Whether you set up as a sole trader, partnership or limited company, your business is likely to involve working with more people to develop and sell your idea - including partners, suppliers, distributors and advisors.

Once you have decided on the structure of your business there are other key areas you will need to address.

Like most small businesses you will probably start as a "sole trader" but setting up and developing your business will involve working with other people to develop and sell your idea.


Whatever type of business you setup you will need to work closely with suppliers.

  • Compile a list of potential suppliers by searching online and talking to other businesses.
  • Request  estimates and meet with them to negotiate prices and develop relationships to get a feel for which suppliers are reliable and trustworthy. Payment terms, trade credit and discounts must be negotiated and agreed in writing.

Almost all businesses will involve using IT for marketing and administration.

A guide helping you choose and manage your IT system is  available here.


Whether you business will trade online, locally or in shops you will need to get your product to the right market and to achieve this you might need to work with a distributor.

If you’re selling overseas you will need to work with a freight forwarder who can handle the export of your goods.

For more information on exporting and using a freight forwarder follow this link.

An essential guide to selling your products or services is available here.

The internet has transformed business marketing. No matter what you do, the internet is likely to be at the heart of your marketing strategy. More information on internet marketing is available at this link.

Building a website

A website will probably be essential for your business to:

  • Advertise your product
  • Attract Customers
  • Sell Direct
  • Interactive Communication

You can to set-up your own website or employ a web design company - more information on setting up a website can be found here.

A guide to selling your product or service online is available at the GOV.UK website.


Many small businesses start life from a garage or a spare room because it makes sense to keep overheads low until the business gets established.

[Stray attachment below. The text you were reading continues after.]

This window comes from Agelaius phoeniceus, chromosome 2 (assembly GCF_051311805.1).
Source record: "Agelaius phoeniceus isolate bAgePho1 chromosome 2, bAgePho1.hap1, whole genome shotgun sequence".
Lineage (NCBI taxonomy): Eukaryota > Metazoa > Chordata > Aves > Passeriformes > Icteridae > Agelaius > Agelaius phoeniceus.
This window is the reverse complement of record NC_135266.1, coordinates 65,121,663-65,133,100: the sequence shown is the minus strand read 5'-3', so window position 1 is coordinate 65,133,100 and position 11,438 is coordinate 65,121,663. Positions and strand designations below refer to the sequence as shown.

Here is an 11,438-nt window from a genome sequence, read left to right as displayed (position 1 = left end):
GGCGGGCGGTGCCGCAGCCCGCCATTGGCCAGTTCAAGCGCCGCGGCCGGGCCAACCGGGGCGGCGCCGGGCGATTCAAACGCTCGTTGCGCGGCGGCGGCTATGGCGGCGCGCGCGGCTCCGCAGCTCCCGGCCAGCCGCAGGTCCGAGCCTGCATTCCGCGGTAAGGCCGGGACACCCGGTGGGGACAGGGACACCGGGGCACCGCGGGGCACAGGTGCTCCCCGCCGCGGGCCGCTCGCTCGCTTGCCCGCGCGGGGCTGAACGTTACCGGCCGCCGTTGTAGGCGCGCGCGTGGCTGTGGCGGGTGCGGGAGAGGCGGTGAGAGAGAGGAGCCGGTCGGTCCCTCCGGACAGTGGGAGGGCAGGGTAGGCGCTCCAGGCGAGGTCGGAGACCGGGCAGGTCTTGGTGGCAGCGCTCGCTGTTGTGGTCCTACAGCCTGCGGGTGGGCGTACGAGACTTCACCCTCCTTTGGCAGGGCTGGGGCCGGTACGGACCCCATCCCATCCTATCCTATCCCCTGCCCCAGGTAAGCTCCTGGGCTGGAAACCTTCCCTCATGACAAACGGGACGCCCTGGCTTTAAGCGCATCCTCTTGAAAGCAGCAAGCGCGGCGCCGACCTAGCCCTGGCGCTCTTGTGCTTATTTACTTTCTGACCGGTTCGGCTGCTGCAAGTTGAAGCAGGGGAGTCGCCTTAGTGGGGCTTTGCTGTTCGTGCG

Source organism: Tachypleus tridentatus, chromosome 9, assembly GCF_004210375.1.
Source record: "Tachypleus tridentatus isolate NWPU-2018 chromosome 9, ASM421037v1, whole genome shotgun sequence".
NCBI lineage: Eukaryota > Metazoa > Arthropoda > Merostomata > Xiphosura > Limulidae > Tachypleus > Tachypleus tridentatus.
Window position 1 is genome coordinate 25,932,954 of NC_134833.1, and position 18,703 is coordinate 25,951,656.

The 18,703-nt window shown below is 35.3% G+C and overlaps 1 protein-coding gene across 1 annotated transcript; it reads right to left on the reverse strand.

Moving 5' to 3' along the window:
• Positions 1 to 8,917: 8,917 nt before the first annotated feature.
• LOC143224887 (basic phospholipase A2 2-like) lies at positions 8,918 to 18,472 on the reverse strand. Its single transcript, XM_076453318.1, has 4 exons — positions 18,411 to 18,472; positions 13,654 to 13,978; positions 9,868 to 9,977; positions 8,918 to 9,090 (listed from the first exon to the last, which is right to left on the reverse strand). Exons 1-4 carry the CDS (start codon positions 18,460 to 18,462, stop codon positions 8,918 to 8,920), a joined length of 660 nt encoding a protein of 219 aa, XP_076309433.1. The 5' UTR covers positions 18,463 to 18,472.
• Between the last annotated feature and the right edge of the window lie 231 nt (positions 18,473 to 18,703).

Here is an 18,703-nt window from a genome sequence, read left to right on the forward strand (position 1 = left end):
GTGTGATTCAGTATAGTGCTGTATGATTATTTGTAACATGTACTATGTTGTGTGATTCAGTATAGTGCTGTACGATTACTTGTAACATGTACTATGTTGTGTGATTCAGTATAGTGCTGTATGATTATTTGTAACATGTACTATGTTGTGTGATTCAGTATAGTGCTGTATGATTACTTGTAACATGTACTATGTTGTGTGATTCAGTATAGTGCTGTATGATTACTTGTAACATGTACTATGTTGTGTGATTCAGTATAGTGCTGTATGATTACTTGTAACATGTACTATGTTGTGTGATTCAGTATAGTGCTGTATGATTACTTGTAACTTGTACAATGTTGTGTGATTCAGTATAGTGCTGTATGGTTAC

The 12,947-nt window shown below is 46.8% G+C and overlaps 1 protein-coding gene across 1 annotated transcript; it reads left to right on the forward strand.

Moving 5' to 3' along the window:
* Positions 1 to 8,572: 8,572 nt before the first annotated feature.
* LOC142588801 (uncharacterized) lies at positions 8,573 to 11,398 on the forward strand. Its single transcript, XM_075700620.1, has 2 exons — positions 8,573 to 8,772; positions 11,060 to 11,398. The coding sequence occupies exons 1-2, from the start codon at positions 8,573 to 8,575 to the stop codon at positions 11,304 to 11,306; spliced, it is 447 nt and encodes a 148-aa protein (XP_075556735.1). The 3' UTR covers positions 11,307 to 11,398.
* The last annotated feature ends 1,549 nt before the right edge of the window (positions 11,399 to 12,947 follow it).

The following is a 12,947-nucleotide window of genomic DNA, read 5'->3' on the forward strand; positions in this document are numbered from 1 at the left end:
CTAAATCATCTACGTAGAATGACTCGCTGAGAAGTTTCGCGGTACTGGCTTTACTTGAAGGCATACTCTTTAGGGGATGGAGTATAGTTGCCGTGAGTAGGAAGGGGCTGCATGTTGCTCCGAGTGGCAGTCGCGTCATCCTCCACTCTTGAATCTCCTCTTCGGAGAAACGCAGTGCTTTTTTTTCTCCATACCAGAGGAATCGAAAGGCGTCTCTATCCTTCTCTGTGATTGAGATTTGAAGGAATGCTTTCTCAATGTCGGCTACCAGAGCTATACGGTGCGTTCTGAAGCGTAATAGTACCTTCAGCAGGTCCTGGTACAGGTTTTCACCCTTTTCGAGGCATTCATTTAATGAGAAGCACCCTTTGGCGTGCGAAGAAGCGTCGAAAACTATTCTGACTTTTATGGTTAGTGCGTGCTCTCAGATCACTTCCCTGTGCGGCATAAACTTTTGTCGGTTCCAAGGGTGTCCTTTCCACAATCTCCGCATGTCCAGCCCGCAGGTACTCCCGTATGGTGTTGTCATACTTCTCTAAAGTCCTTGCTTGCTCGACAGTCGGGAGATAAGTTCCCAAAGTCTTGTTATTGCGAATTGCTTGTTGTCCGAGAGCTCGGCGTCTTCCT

A guide to running your business from home is available at this My Advice Gateway page.

At some some stage you may decide that you need a business premise. 

The RICS (Royal Institute of Chartered Surveyors) maintain a Small Businees Support Hub and have produced a series of guides covering all aspects of small business property including information about buying, leasing, maintaining/extending, rates, business premises, available at this link.


You may find it necessary to work with a partner with different skills and knowledge to yours to perform the tasks that you are not familiar with enabling you focus on what you’re best at. It could be beneficial to work with several partners in a team so you can share the responsibilities including risk, getting funding, expertise and sharing contacts.

Full details of how to set up a partnership can be found at the GOV.UK website.

Insurance and Permits

Irrespective of whether you are employing people, you will need to get insurance for your business. A guide to business insurance is available at entrepreneurhandbook.co.uk.

A guide to business interuption insurance is available at startups.co.uk.

You might need to get certain licences and permits depending on the type of activities your business is involved in. To find out which licenses and permits you may need to get use this licence finder tool.

Advisers and Consultants

At some point of the process of setting up your business you are likely to benefit from professional advice. Always ensure you get an estimate from any advisers or consultants you work with, and agree in advance exactly what you want them to do for you. Whether they charge an hourly fee or offer a fixed price for the work, it will be beneficial to get several quotations so you can compare prices and make sure you’ll be able to work well together.

Advice on how to choose the right Business Adviser is available here.


An accountant will help with financial advice and managing the growth of your business. They will also act as an ‘agent’ to deal with your tax affairs, submit your VAT returns and deal with HM Revenue & Customs (HMRC) on your behalf.

‘Chartered’ accountants are fully-qualified members of a professional body.

You can find a reputable chartered accountant through either of the following professional bodies:

Legal Advisers

You should also consider getting legal advice when setting up your business particularly if you want to sell shares.

You can find a solicitor on the Law Society website.

Business finance and support from GOV.UK

A guide to setting up ypur own business is available at this link.

Your business can get advice, support and financial help from government-backed schemes at the following links:

Free advice is availble from the government’s Business Support Helpline.

You can also find free support, advice and sources of finance through your local ‘growth hub’.

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